The Nature Conservancy (TNC) in Pennsylvania and Delaware today announced that it has purchased 78 acres located in Monroe County, Pennsylvania, and transferred the parcel to the U.S. Fish and Wildlife Service (USFWS) for addition to the Cherry Valley National Wildlife Refuge.
The Cherry Valley National Wildlife Refuge was established in 2008 to preserve critical habitat for migratory birds and threatened and endangered species. The Refuge is located within the Kittatinny Ridge Conservation Landscape, one of eight Conservation Landscapes designated by the Pennsylvania Department of Conservation and Natural Resources (DCNR). The Kittatinny Ridge is a globally important flyway for migratory birds, one of the most climate-resilient landscapes within the Appalachians, and offers extensive hunting, fishing, and recreational opportunities for the public.
“The Cherry Valley National Wildlife Refuge is a vital mosaic of streams, wetlands, fields and forests that support vulnerable, threatened and endangered species,” said Lori Brennan, Executive Director for TNC in Pennsylvania and Delaware. “This acquisition continues to advance TNC’s distinguished legacy of conservation in the Upper Delaware headwaters and we remain committed to preserving Cherry Valley’s lands, waters, and trails for generations to come.”
Quote: Lori Brennan
The transfer was facilitated with funding from DCNR and the Open Space Institute (OSI). The project was supported by OSI’s Delaware River Watershed Protection Fund, which seeks to protect water quality in the Delaware River Basin. Launched in 2014 with funding from the William Penn Foundation’s Delaware River Watershed Initiative, the Fund has protected more than 21,000 acres of forested land to filter the Delaware River Watershed, a source of drinking water for approximately 15 million people — including residents of northeastern Pennsylvania as well as Trenton, Philadelphia, Wilmington, and New York City.
“This addition to the Cherry Valley National Wildlife Refuge is a big win for conservation in the Kittatinny Ridge Conservation Landscape and for the Commonwealth of Pennsylvania, as it highlights the importance of protection of wildlife habitat, water quality, and climate-resilient landscapes,” DCNR Secretary Cindy Adams Dunn said. “Conservation of this magnitude is not possible without great partners, and we thank the Open Space Institute and The Nature Conservancy for supporting this important addition.”
“The Open Space Institute is proud to have aided in the expansion of the Cherry Valley National Wildlife Refuge and the protection of the Kittatinny Ridge focus area,” said Bill Rawlyk, OSI’s Mid-Atlantic Field Coordinator. “Not only does this area serve a critical function by filtering and recharging the Delaware watershed, it is also climate-resilient, providing safe habitat for wildlife in a warming world. OSI congratulates our partners at The Nature Conservancy for this conservation achievement.”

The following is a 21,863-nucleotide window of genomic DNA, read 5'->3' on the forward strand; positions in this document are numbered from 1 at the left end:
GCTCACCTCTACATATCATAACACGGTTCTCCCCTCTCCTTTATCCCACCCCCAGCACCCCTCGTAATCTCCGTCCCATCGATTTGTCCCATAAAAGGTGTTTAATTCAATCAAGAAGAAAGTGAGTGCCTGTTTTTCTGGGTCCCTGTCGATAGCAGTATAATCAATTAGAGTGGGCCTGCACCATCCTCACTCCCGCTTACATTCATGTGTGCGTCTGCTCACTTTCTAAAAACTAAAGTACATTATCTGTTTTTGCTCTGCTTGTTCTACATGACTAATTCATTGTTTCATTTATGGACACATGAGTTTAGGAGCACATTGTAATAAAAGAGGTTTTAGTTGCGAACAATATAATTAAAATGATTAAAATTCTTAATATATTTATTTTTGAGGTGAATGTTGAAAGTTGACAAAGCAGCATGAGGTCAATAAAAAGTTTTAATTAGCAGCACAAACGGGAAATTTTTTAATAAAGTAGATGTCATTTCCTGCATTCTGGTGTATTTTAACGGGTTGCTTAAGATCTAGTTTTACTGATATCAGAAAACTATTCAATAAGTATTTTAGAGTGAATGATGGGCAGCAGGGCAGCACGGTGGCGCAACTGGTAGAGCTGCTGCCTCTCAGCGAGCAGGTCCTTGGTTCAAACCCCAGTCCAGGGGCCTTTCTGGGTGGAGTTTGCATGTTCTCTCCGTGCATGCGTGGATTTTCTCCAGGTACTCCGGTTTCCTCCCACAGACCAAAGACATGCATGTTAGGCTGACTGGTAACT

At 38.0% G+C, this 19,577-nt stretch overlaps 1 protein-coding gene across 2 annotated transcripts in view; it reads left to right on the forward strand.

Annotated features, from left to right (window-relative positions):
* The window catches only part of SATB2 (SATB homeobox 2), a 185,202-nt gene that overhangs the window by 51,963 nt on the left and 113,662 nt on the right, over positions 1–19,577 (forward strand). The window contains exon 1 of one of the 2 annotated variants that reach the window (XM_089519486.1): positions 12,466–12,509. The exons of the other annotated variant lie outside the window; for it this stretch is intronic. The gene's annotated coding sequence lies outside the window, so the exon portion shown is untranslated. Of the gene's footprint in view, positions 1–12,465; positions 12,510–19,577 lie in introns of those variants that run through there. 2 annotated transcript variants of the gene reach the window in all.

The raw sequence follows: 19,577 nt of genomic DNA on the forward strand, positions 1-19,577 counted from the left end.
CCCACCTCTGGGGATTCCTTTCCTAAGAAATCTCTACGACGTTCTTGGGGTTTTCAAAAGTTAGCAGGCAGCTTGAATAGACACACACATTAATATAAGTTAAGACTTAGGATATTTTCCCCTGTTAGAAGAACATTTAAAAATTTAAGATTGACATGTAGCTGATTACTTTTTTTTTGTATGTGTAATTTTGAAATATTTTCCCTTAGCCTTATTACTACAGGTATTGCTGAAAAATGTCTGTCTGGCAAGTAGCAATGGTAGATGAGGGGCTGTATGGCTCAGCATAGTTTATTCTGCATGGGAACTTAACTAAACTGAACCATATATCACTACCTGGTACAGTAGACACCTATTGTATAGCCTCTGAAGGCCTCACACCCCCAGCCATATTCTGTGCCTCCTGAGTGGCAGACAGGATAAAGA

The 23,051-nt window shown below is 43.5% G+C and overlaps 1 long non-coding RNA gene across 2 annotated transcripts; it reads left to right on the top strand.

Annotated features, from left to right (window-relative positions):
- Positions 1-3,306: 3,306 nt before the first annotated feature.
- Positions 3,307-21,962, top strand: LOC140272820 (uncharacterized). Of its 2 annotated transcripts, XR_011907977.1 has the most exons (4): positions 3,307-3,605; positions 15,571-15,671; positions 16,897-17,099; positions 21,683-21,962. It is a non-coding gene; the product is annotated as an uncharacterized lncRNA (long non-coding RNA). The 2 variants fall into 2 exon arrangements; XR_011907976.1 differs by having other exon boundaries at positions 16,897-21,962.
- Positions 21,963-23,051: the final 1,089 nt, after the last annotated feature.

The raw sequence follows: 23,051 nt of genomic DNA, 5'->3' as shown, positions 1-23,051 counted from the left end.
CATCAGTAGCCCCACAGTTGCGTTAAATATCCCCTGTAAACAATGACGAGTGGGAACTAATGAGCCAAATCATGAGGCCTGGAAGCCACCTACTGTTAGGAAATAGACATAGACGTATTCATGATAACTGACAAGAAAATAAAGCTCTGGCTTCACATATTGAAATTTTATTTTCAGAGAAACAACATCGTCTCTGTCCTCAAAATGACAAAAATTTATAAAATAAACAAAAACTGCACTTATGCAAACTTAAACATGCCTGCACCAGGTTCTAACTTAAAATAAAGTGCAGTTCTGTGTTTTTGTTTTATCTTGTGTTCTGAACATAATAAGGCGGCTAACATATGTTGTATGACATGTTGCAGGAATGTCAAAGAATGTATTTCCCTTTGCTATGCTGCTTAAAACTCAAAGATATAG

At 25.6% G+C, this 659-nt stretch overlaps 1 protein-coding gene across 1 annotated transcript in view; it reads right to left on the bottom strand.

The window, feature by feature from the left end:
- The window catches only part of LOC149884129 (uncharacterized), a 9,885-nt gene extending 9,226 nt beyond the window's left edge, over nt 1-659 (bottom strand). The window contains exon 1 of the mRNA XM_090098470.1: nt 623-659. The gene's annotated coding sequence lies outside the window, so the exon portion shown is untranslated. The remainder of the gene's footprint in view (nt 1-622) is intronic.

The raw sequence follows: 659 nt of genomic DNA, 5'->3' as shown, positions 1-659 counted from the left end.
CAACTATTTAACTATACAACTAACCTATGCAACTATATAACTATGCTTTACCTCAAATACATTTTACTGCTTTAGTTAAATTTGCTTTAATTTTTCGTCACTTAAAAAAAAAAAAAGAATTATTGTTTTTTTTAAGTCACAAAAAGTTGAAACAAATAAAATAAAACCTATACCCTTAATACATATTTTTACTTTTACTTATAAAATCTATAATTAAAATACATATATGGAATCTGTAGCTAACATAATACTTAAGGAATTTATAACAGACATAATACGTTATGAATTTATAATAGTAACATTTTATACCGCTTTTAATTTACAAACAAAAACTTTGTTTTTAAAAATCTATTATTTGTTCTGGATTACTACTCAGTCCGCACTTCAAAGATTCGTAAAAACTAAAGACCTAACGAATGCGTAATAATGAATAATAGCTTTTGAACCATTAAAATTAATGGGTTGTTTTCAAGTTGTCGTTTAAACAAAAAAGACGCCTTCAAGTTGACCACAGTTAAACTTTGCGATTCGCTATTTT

Since the late 1990s, TNC has worked with the USFWS and the Monroe County Conservation District, the viability of creating a National Wildlife Refuge.
With local and regional interest high, TNC and the partners joined forces with a then newly formed grassroots group—Friends of Cherry Valley—to mobilize a coalition of businesses, local governments and civic groups around lobbying Congress to authorize a National Wildlife Refuge. In a bipartisan vote, Congress overwhelmingly approved the 22,000-acre Cherry Valley National Wildlife Refuge Act in 2008.
Since the Refuge’s creation, TNC has worked with partners including local townships, Monroe and Northampton Counties, the Commonwealth of Pennsylvania, the Conservation Fund, the Pocono Heritage Land Trust and the Wildlands Conservancy to add additional acres to the Refuge. Today, the Refuge features a wide variety of public recreation opportunities including hunting, fishing, wildlife observation, photography, interpretation, and education.
Quote: Mike Horne, USFWS Refuge Manager
“The story of Cherry Valley National Wildlife Refuge is a story of friends and partners working together toward a common goal of land protection and habitat restoration,” said Mike Horne, USFWS Refuge Manager. “TNC has been a leader in this pursuit here in the valley since long before the refuge existed. While this milestone is worthy of celebration, we look forward to many more successful collaborative conservation efforts in the future.”
With help from partners, the USFWS is also restoring a spectacular array of wildlife habitats such as pollinator meadows, shrublands and additional brook trout habitat. TNC is also working with the United States Forest Service and the USFWS on restoring a critical section of Cherry Creek, which flows through the Refuge, to a more natural mix of wetland, floodplain and in-stream habitat.
The Nature Conservancy is a global conservation organization dedicated to conserving the lands and waters on which all life depends. Guided by science, we create innovative, on-the-ground solutions to our world’s toughest challenges so that nature and people can thrive together. We are tackling climate change, conserving lands, waters and oceans at an unprecedented scale, providing food and water sustainably and helping make cities more sustainable. Working in more than 70 countries and territories, we use a collaborative approach that engages local communities, governments, the private sector, and other partners. To learn more, visit nature.org or follow @nature_press on Twitter.